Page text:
On the lending end of mezzanine financing is the mezzanine debt fund. This is a fund that is created by the lending of funds to various business sectors. The fund is sustained by the interest accrued from mezzanine loan interest payments, called debt assets. These funds are then loaned to other borrowers effectively creating a compound income stream.
Mezzanine debt funds are targeted for businesses with potential for expansion as well as those with strong rudiments. Some of the investments that mezzanine debt funds are used to finance include:
· Cash needed to acquire expansion modules or diversify current investments.
· Corporate buy out or buy in opportunities.
· Financial reorganization.
· Critical mass increases of the business, especially in the latter stages of development.
· Required cash or funds to facilitate growth/expansion into new markets.
The driving force behind mezzanine debt funds is to drive a higher return on investment (ROI). Generally, this is targeted for the middle to longer term and aims for a specific standard above the norm. For instance, one particular fund has a standard return focus of standard rates plus 3.5%. That constitutes a significant ROI for the lender and allows their mezzanine debt fund to continue to grow and increase at a high rate.
Like any if this type of cash loan, the interest or finance fees are high. There is no collateral required, so loans made from the mezzanine debt fund are completely unsecured. In general, the finance rates are in the neighborhood of 2% to 2.5% per month or as high as a standard rate of 20% to 30% based on the amortized principal each month.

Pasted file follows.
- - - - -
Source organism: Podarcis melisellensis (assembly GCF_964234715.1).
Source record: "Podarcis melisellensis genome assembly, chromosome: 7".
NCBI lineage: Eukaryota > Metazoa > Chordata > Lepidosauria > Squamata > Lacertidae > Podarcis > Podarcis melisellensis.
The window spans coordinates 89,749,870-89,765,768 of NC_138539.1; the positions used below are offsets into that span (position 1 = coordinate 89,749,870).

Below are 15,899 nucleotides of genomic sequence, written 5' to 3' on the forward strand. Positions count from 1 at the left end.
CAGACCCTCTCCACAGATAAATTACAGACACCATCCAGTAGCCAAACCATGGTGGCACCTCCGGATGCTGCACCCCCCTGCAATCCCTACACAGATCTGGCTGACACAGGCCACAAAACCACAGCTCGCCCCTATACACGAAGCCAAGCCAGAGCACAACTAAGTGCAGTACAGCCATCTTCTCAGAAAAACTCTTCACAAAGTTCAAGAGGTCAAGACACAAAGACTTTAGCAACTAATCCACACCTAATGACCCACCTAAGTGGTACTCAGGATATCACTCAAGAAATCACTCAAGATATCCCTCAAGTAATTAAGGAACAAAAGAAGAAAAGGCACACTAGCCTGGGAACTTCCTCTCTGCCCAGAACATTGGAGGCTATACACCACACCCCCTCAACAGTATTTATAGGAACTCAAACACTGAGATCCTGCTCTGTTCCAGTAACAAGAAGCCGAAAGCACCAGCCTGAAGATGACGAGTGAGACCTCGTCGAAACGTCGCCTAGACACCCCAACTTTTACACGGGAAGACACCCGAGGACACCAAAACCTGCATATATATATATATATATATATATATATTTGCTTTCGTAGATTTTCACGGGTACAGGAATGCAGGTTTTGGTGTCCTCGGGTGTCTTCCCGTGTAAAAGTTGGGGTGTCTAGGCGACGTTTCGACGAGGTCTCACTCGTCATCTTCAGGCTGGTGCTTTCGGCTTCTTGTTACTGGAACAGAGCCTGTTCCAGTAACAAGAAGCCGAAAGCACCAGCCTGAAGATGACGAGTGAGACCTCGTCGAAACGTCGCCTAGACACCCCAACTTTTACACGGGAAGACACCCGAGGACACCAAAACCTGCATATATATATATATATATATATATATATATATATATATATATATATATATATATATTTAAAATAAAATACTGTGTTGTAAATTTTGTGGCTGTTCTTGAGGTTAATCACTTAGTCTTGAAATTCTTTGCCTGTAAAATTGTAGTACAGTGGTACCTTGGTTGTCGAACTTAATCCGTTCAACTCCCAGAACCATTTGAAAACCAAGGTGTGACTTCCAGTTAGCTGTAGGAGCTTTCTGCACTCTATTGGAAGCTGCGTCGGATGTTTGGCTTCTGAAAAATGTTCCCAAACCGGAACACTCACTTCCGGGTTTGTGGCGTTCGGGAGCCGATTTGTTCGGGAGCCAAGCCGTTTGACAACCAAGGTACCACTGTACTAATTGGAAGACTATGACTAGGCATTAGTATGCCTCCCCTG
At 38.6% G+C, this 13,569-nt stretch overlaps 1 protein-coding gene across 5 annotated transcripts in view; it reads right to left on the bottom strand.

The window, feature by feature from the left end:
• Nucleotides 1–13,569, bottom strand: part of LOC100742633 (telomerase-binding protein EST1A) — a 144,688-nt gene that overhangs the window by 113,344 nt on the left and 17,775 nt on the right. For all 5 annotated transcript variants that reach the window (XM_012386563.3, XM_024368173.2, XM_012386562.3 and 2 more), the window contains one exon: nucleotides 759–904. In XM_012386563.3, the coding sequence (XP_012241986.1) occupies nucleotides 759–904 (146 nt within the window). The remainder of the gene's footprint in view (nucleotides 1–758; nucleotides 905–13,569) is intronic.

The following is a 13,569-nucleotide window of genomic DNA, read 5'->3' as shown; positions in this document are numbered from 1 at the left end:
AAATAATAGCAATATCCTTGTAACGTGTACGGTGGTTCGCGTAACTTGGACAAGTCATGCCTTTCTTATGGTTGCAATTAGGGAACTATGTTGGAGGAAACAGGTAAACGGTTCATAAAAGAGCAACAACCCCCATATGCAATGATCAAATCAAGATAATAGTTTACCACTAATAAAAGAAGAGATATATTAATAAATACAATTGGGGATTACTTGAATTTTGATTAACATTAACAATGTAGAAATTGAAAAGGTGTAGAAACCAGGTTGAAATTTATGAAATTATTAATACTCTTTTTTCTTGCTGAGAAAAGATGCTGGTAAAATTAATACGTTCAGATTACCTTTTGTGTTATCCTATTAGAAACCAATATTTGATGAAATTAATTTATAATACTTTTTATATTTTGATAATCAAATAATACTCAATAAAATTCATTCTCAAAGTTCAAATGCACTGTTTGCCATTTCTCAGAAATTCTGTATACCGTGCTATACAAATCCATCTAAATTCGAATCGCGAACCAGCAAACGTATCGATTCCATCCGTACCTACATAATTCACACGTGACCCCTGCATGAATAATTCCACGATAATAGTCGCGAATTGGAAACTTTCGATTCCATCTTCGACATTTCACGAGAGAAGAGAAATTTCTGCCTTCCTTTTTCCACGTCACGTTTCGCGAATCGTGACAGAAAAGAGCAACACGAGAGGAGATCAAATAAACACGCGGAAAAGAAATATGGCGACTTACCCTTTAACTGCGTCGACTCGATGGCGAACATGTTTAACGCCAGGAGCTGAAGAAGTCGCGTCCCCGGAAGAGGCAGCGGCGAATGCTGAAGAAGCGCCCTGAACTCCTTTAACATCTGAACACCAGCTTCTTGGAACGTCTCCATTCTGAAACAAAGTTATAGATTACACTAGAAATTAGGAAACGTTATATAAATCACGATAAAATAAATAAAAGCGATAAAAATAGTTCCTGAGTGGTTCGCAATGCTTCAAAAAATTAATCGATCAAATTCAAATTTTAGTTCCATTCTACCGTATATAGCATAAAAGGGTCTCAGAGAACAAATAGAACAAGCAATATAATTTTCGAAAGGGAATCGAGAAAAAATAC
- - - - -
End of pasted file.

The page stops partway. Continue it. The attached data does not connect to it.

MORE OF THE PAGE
Because of the nature of mezzanine debt funds (no collateral, high interest, involved risk), they are typically considered for businesses that accept a certain amount of risk while maintaining ROI into the longer terms. Borrowers that fail to repay the debts incurred will be risking the possibility of losing ownership of the company. Alternatively, the lender may also stake claims to stocks, assets or other company holdings in the case of borrower default.
Mezzanine debt fund lenders may incur repayment options at their discretion. Terms of the loans are usually negotiable and can include automatic share transfer or state that a portion of the company will become the property of the lender at the end of the stated term. This is why mezzanine debt funds are risk centric and interest rich.